It depends on what you mean by 'action'. When a battalion was involved in an assault on enemy trenches they would usually leave (later in the war) a small proportion in back positions so that, in case of a battalion being savaged, it could be rebuilt again from the nucleus left. When Matthew was killed the battalion seems to have been holding well-prepared positions and, in my opinion, the whole battalion would have been involved.

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Also have the diary my avatar Trooper John Joseph kept until his death at Paschendale...
edorc, did Trooper Joseph describe any of his experiences during training? Robert
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These are the details of the book mentioned above. It is called The Diary Of A Forgotten Battalion by Gerald William Harvey. ISBN 0-9544903-0-4

He can be contacted at Shalford Publishing, 22 Meadowfield, Bradford on Avon, Wiltshire. BA15 1PL.

He is also contatctable on the phone (Try 192.com)

I have found both him and the book on the Household Battalion very helpful as it contains details of the battles, casualties and other vital information.

Hope that helps for the moment.

John

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Hi Mechanic,

from the book THE DISTANT DRUM by F.E. NOAKES

(NOAKES came out with a draft on 28/10/17 and joined the Household Battn at ARRAS)

They went into the line in front of ARRAS beginning of November- names mentioned are Fosse Farm, Cambrai rd, Happy Vally, Monchy Village))

The following extract from page 66-67, will give you an idea what happened the period that Kiddie died.

" The short period of Field training came to an end on December 10th, and we went back into the line, in front of Monchy but a litle further to the north than before. We entered the line by a communication trench which ran through the outskirts of the village and was somewhat exposed as it wound down the hill-side towards the front line, and a few shells greeted us as we proceeded, but they were only part of the "evening hate" and I do not think the enemy could have seen us in the darkness. Our new post was on ground which sloped towards the North-east, and over the parapet at dawn next morning we had a wide view of the ground towards the German Lines, with the village of Hancourt plainly visible on our right front. There was litle in the early morning panorama to indicate war, and it was only as the light increased that one realised that the buildings which seemingly nested among trees were only roof-less shells and that the poplars lining the road in the distance were bare and splintered stumps. As the daylight grew we caught sight of a number of Germans scuttling across the open ground below us towards their own lines, from a mine crater which they had occupied during the night.; it was the first time in this underground warfare on which I had actually seen the enemy "in his wild state," and we were all much to interested to remember to fire at them until it was too late.

The next fortnight was an alternation of spells in the front line and in Support line; it was one of those periods to which I referred earlier in this chapter, during which I have many vivid memories of incidents and conditions, but in general am now unable to arrange them in order of their happening. I cannot, therefore claim that this part of my story is chronologically accurate, though all the incidents described occured during our "tour of duty."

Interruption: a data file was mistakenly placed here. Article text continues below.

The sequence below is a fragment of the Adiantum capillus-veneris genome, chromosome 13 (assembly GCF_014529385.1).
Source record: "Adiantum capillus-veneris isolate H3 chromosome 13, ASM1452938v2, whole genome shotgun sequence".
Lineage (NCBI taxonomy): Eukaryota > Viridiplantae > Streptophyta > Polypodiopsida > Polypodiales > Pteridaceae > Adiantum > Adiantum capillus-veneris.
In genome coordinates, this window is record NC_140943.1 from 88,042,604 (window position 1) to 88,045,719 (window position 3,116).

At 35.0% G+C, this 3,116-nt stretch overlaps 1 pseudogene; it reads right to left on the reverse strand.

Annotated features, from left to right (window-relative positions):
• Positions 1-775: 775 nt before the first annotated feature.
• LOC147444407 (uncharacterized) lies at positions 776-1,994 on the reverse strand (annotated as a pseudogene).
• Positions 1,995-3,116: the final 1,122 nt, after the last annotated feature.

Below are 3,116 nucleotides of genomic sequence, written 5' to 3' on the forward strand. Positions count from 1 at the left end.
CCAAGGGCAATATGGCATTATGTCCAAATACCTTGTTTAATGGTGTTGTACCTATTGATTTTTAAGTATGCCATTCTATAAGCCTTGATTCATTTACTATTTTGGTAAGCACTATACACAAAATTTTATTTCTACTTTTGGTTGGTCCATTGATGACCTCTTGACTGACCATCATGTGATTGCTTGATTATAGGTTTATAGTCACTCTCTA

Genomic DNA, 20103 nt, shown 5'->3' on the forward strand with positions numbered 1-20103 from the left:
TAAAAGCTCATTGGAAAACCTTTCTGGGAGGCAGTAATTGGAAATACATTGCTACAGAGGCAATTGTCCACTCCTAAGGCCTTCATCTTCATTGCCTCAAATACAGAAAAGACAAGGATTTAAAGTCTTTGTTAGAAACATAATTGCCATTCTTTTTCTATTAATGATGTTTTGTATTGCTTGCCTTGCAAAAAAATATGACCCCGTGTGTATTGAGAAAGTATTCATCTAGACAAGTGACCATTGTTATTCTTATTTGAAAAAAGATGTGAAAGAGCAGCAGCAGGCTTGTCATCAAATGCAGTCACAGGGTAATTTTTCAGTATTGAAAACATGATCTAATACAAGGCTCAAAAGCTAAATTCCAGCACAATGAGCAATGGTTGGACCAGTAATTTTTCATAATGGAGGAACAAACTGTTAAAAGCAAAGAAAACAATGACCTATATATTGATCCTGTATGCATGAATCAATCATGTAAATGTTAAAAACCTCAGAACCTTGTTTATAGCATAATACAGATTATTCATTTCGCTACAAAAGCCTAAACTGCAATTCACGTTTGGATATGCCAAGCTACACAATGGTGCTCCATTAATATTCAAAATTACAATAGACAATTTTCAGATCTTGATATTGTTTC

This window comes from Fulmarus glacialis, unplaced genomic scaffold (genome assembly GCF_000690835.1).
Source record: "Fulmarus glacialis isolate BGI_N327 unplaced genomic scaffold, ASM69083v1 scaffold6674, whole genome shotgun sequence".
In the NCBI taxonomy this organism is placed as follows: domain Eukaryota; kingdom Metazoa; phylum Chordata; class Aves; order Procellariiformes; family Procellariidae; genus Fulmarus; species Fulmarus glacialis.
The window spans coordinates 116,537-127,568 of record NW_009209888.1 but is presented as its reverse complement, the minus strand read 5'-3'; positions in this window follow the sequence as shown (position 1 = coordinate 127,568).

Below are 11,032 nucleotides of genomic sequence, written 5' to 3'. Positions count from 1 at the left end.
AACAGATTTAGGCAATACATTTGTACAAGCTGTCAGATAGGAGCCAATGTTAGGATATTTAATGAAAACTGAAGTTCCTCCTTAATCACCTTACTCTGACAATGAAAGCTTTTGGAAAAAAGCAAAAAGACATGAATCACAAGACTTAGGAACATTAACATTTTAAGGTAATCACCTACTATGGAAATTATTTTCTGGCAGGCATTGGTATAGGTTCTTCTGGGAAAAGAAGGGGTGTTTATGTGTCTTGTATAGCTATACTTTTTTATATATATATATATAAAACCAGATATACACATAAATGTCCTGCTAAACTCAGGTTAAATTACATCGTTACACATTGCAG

For two or three days after we "took over" things were a good deal more lively than they had been during our previous spell. There was a good deal of hostile shelling on our rear, especially towards Happy Vally and Monchy village, and trench mortar bombs exploded at intervals among the barbed wire entangelements in No-Man's-land, necessitating wiring parties at night to repair the damage. Once or twice volleys of Rifle-grenades were sent over, but failed to reach our trench. One evening, soon after dark- I think it was our second day in- there was a raid on part of the Brigade's sector, and although the post at which I was stationed was outside the area attacked, we came in for a heavy dose of " Minnies"- in some ways the most unpleasant form of bombardment. The trench was blown in on both sides of us, and we lost two men killed and one wounded. "

Regards

KOYLI

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Very informative post, thanks. Seems to fit IanA's earlier thoughts

"These appear to me to be the sort of casualty figures one might expect from a battalion defensively holding a position rather than one engaged in raiding or an attack"

Looks like I need to buy a couple of books and search out the war diaries, are they stored at Kew?

Thanks

Jason

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I had a wee look at the on-line war diaries at Kew and couldn't see them but I think they are probably there for personal inspection.

Ian

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edorc, did Trooper Joseph describe any of his experiences during training? Robert

Sadly no. he begins his diary with embarkation to France. Though he continually recounts the route marches they made when "resting" out of the trenches!!

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I had a wee look at the on-line war diaries at Kew and couldn't see them but I think they are probably there for personal inspection.

Ian

Think I have located the war diaries at Kew Ref: WO 95/1481

Looks like trip to Kew may be needed!!